In Shanghai, the upcoming Expo is seen as a golden opportunity to start recruiting bankers and barristers to settle down in Shanghai.
20 years ago Shanghai had no stock exchange. Now, measured by market capitalization, its stock exchange is already bigger than that of Hong Kong, and Shanghai and Wall Street are increasingly vying to grab share listings of Chinese companies.
Shanghai still needs to attract an army of money managers, lawyers, accountants, actuaries, brokers and other professionals, Chinese and foreign, if it wants to rival New York and London.
Professor Buck K.W. Pei, associate dean of Asia programs at Arizona State University’s W.P. Carey School of Business said, “Shanghai is benchmarking itself aggressively toward New York in terms of being a financial capital…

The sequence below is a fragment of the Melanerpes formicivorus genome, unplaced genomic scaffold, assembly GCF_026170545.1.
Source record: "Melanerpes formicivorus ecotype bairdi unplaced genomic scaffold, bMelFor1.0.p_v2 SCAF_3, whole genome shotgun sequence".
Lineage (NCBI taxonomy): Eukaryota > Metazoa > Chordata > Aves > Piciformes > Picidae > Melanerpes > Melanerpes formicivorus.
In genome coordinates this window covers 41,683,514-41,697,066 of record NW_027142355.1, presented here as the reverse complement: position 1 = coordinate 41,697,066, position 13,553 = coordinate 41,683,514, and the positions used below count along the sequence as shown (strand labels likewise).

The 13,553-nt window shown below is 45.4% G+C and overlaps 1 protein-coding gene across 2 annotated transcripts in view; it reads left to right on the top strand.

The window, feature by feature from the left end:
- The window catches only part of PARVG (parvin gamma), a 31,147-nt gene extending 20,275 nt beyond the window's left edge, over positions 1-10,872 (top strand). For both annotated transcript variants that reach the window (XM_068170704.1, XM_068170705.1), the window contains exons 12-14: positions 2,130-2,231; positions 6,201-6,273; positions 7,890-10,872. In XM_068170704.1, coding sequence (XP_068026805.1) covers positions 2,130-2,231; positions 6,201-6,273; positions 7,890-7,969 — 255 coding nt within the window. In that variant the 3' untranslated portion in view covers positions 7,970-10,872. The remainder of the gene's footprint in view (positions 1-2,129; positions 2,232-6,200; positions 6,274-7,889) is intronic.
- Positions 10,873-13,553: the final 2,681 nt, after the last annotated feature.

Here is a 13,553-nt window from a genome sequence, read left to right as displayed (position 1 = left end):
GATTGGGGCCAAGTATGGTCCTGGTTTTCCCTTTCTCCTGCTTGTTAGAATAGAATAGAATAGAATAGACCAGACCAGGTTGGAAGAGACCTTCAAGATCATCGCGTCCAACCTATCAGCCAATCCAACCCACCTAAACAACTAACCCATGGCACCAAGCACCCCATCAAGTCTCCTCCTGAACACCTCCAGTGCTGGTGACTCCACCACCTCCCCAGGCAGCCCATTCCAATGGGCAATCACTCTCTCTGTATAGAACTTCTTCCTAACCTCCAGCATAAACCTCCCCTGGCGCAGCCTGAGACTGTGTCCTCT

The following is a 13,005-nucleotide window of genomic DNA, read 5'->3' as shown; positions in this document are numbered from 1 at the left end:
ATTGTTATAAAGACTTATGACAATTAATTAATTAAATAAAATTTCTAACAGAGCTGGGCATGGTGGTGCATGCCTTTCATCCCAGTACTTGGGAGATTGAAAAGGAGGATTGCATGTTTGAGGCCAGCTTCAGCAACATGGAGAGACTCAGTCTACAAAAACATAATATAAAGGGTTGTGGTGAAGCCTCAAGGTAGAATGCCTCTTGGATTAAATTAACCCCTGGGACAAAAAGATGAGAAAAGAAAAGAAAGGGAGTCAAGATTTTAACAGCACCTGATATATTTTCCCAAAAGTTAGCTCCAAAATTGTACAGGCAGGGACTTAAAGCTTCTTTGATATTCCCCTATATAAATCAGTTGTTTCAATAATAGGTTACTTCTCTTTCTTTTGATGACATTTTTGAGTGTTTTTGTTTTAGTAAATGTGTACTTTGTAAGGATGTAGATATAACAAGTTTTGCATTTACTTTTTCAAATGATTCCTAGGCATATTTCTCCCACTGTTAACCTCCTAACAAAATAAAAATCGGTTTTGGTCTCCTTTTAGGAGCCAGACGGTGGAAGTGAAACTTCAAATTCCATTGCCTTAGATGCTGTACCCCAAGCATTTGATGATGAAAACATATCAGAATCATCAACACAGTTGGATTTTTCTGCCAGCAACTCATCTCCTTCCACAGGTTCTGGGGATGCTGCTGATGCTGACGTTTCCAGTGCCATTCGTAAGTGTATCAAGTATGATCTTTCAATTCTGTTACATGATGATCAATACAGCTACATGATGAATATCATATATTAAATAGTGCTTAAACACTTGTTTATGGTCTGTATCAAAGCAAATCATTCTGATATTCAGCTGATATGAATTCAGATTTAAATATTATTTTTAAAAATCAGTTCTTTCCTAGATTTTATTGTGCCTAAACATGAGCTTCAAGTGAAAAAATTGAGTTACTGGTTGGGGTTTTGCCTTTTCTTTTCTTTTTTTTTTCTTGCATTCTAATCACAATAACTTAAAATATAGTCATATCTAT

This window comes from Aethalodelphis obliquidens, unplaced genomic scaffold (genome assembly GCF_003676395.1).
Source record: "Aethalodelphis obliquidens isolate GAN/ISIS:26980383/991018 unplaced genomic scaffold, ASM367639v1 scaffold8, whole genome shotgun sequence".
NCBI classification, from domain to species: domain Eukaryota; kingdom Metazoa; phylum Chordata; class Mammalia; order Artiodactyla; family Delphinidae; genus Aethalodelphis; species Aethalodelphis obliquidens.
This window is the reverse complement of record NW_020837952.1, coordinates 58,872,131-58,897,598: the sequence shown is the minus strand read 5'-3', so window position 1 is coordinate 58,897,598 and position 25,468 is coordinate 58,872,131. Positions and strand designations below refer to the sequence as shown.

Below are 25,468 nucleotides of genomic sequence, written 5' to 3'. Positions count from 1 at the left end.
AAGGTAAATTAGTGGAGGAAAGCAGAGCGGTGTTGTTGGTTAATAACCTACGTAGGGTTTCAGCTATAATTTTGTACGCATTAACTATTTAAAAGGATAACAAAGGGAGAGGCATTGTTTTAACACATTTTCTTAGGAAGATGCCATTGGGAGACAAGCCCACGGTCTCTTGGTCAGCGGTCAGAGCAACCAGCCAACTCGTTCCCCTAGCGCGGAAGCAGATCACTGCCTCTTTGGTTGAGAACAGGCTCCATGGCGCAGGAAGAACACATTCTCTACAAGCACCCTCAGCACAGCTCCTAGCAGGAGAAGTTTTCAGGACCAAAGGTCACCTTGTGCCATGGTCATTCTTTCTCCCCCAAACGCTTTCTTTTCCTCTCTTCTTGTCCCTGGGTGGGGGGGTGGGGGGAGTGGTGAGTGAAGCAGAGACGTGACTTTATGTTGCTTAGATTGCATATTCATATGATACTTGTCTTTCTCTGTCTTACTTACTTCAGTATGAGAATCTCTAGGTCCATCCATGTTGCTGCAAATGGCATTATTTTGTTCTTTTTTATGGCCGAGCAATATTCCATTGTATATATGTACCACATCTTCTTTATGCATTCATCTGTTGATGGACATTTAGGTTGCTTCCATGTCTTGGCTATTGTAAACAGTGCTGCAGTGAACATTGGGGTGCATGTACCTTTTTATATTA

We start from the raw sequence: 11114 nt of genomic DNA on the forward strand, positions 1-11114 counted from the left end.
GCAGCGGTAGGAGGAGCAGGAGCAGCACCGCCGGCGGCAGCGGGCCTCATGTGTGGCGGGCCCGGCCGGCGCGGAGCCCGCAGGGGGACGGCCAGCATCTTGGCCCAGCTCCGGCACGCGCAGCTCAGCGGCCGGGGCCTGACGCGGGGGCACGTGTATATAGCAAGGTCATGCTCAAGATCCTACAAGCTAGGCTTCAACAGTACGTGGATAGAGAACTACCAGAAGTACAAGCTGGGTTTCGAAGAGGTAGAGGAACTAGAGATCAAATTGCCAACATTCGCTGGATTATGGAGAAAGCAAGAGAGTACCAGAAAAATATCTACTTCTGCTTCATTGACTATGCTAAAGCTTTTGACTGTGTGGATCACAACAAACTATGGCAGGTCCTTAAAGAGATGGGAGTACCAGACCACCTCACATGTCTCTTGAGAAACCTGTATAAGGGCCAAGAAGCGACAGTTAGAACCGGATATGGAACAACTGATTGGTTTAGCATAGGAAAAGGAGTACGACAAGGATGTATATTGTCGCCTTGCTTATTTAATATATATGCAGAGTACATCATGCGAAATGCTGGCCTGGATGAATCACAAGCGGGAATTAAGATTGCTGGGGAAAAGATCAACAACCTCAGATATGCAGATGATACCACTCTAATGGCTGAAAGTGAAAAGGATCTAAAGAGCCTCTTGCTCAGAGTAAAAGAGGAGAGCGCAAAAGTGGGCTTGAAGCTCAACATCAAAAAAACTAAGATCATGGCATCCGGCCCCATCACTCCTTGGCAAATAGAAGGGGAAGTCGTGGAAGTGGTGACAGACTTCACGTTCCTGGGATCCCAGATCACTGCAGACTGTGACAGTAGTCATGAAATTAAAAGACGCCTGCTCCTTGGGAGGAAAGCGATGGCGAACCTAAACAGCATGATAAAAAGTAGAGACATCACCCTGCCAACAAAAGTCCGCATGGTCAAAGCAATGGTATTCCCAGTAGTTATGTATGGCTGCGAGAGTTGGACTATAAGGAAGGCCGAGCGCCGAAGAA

“One of the things Beijing has in mind is to let Shanghai have special privileges in terms of offering new financial services products and regulations and eliminating red tape."
Perhaps the biggest question, many in business say, is whether China will allow the renminbi to become a convertible international currency. There is a pilot program allowing companies in Shanghai to use renminbi as a trade settlement currency rather than dollars or euros.
New York Times
reported that in a 2009 survey of expatriate relocation trends by Brookfield Global Relocation Services, China was named the top destination for the first time since the survey began in 1995.